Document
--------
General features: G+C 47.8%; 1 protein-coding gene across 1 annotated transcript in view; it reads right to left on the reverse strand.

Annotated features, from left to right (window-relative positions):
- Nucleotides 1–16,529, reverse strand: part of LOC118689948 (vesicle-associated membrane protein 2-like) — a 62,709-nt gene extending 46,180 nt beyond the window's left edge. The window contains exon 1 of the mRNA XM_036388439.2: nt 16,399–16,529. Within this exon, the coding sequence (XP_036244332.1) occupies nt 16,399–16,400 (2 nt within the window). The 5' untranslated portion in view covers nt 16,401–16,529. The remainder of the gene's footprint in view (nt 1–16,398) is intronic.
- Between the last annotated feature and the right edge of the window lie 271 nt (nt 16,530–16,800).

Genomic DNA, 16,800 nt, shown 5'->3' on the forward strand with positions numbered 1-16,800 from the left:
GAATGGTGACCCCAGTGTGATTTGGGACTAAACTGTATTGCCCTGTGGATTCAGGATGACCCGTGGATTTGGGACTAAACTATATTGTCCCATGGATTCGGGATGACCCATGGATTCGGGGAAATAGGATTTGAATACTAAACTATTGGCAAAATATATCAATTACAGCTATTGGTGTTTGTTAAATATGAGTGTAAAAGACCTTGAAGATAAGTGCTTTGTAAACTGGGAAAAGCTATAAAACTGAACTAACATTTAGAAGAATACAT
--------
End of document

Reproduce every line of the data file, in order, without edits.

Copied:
General features: G+C 47.8%; 1 protein-coding gene across 1 annotated transcript in view; it reads right to left on the reverse strand.

Annotated features, from left to right (window-relative positions):
- Nucleotides 1–16,529, reverse strand: part of LOC118689948 (vesicle-associated membrane protein 2-like) — a 62,709-nt gene extending 46,180 nt beyond the window's left edge. The window contains exon 1 of the mRNA XM_036388439.2: nt 16,399–16,529. Within this exon, the coding sequence (XP_036244332.1) occupies nt 16,399–16,400 (2 nt within the window). The 5' untranslated portion in view covers nt 16,401–16,529. The remainder of the gene's footprint in view (nt 1–16,398) is intronic.
- Between the last annotated feature and the right edge of the window lie 271 nt (nt 16,530–16,800).

Genomic DNA, 16,800 nt, shown 5'->3' on the forward strand with positions numbered 1-16,800 from the left:
GAATGGTGACCCCAGTGTGATTTGGGACTAAACTGTATTGCCCTGTGGATTCAGGATGACCCGTGGATTTGGGACTAAACTATATTGTCCCATGGATTCGGGATGACCCATGGATTCGGGGAAATAGGATTTGAATACTAAACTATTGGCAAAATATATCAATTACAGCTATTGGTGTTTGTTAAATATGAGTGTAAAAGACCTTGAAGATAAGTGCTTTGTAAACTGGGAAAAGCTATAAAACTGAACTAACATTTAGAAGAATACAT